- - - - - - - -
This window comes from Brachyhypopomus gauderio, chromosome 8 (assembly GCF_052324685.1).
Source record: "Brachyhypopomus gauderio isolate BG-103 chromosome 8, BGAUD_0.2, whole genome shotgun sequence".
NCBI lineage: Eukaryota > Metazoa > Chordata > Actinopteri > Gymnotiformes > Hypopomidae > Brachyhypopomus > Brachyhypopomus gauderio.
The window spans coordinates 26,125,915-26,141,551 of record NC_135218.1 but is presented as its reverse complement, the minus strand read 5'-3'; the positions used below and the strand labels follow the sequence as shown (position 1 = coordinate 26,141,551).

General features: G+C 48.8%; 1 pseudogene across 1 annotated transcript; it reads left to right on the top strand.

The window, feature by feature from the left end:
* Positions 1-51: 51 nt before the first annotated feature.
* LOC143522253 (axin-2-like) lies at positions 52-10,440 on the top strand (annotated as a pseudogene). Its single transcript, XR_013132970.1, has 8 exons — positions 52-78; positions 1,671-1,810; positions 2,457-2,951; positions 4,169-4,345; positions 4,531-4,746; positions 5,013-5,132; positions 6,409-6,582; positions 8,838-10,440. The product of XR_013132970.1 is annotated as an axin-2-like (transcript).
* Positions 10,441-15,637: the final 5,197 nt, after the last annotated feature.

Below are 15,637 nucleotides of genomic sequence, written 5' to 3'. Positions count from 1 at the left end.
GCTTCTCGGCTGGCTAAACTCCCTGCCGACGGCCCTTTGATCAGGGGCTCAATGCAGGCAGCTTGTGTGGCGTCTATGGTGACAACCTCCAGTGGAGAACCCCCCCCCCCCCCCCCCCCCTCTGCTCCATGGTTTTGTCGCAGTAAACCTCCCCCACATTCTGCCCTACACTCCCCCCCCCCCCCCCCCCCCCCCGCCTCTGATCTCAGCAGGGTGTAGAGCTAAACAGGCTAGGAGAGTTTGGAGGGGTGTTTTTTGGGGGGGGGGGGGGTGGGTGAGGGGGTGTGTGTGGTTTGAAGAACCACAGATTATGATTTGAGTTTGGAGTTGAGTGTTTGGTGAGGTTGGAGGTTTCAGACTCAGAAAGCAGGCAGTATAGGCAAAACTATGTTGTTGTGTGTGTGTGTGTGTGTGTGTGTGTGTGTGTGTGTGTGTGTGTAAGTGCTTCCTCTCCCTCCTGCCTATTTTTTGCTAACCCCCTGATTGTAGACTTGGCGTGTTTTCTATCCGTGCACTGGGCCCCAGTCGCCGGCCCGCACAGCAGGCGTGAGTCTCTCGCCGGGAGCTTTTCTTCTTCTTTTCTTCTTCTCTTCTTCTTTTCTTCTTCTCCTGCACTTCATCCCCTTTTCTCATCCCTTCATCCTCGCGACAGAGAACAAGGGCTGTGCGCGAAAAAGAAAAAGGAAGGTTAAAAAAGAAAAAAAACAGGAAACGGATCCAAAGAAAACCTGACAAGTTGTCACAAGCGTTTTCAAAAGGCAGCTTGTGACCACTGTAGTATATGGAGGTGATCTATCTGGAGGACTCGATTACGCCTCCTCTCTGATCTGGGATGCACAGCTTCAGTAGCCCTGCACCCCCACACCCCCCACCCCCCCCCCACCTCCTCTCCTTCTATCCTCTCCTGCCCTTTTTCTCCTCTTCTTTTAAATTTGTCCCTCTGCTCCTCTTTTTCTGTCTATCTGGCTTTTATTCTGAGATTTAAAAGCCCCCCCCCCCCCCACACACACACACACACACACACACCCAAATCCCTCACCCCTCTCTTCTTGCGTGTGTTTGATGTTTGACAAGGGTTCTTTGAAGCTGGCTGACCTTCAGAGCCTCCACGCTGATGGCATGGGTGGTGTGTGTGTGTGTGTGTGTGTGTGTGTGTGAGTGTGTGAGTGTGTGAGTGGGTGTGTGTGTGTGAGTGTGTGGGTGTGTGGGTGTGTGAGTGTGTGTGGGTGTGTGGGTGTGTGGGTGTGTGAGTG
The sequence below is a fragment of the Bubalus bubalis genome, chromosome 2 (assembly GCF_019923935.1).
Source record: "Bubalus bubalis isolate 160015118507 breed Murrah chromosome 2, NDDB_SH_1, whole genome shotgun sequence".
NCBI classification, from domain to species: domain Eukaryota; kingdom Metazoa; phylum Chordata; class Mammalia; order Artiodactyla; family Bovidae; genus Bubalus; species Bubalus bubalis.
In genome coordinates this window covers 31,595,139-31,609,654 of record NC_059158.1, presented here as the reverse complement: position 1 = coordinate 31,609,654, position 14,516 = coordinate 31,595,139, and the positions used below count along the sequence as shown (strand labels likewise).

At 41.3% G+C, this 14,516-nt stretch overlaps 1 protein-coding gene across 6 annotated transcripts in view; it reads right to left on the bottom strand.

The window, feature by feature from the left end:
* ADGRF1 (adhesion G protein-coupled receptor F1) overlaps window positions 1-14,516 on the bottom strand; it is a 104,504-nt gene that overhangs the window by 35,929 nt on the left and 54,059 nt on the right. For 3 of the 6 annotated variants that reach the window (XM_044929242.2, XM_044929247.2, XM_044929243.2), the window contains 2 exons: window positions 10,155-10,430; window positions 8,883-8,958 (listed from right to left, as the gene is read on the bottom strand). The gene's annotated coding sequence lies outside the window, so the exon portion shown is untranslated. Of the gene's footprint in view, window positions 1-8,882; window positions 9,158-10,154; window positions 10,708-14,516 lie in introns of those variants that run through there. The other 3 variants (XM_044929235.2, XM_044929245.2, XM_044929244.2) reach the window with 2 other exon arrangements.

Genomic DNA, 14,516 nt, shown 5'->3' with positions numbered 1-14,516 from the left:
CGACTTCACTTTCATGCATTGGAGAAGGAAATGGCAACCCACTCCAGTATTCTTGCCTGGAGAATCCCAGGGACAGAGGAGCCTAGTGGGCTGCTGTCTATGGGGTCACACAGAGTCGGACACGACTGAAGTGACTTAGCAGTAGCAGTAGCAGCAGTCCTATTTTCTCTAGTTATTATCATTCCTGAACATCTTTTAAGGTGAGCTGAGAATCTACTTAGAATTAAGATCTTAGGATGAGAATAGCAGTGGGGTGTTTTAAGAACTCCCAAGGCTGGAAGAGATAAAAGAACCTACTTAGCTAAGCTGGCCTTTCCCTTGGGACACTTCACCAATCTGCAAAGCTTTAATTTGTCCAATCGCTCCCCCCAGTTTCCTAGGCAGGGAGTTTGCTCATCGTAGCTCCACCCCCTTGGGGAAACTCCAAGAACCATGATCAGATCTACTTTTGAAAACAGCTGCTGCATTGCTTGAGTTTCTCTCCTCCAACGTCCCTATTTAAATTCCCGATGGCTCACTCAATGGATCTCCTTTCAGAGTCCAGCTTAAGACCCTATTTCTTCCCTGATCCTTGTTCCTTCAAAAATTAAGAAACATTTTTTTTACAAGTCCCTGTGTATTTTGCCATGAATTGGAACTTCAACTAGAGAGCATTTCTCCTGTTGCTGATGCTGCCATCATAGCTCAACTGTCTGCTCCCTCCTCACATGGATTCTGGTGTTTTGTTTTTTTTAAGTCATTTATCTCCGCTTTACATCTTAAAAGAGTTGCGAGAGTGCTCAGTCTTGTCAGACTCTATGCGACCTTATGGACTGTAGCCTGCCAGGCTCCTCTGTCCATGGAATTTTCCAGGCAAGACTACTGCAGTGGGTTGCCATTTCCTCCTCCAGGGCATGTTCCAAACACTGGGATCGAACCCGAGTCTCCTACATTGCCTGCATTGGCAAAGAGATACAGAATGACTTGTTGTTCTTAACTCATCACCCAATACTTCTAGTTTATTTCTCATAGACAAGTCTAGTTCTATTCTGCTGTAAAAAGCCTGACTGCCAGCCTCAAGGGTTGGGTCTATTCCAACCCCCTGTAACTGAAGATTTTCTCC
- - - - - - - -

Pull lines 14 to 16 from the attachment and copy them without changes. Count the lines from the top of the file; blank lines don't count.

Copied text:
NCBI classification, from domain to species: domain Eukaryota; kingdom Metazoa; phylum Chordata; class Mammalia; order Artiodactyla; family Bovidae; genus Bubalus; species Bubalus bubalis.
In genome coordinates this window covers 31,595,139-31,609,654 of record NC_059158.1, presented here as the reverse complement: position 1 = coordinate 31,609,654, position 14,516 = coordinate 31,595,139, and the positions used below count along the sequence as shown (strand labels likewise).

At 41.3% G+C, this 14,516-nt stretch overlaps 1 protein-coding gene across 6 annotated transcripts in view; it reads right to left on the bottom strand.